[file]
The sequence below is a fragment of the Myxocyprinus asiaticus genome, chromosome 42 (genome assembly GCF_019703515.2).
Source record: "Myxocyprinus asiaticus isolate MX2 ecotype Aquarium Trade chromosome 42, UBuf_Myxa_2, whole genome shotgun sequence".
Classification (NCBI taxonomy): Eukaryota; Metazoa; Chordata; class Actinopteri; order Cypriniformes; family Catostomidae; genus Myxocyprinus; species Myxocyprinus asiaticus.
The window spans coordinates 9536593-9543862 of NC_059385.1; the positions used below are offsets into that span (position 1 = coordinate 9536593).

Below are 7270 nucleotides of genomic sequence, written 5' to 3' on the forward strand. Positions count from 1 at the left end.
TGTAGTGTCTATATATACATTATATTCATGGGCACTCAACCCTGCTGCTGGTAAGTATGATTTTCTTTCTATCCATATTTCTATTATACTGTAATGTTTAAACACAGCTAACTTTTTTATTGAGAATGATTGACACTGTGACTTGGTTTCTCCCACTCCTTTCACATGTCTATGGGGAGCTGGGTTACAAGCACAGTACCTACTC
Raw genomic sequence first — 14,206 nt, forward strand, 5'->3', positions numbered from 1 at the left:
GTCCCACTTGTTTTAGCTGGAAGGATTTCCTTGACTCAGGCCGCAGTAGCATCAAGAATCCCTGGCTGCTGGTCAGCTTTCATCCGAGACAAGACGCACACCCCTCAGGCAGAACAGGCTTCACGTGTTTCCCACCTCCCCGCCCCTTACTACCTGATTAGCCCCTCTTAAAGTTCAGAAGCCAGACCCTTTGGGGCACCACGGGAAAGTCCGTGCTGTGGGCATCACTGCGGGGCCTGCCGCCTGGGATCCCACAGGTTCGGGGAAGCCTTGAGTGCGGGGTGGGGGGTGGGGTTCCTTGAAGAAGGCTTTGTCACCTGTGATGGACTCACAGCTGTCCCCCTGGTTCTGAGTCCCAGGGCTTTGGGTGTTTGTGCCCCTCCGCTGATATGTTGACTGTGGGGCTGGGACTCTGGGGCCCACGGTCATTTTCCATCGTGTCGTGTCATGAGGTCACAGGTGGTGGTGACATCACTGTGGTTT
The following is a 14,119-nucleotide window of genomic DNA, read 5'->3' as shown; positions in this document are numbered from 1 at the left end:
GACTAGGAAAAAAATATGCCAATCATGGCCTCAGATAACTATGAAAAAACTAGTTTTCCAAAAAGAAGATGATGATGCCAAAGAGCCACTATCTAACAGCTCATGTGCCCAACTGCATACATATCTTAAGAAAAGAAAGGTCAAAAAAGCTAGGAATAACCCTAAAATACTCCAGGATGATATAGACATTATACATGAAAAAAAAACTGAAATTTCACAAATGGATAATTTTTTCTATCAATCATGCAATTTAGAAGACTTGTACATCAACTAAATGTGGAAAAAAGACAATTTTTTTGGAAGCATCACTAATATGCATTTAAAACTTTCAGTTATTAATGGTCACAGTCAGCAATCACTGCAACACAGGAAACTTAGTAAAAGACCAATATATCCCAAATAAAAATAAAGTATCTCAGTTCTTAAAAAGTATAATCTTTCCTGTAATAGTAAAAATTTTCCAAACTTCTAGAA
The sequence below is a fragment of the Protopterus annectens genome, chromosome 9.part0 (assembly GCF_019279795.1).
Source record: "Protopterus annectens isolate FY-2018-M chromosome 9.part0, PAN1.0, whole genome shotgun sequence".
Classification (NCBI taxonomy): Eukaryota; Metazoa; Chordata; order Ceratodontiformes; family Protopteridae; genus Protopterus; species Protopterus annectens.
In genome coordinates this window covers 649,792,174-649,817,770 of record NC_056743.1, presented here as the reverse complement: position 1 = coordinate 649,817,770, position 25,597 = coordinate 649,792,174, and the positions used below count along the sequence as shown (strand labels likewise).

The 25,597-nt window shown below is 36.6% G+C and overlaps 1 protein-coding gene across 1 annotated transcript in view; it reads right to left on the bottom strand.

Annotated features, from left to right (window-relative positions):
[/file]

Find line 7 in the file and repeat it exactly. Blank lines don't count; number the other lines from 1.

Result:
Raw genomic sequence first — 14,206 nt, forward strand, 5'->3', positions numbered from 1 at the left: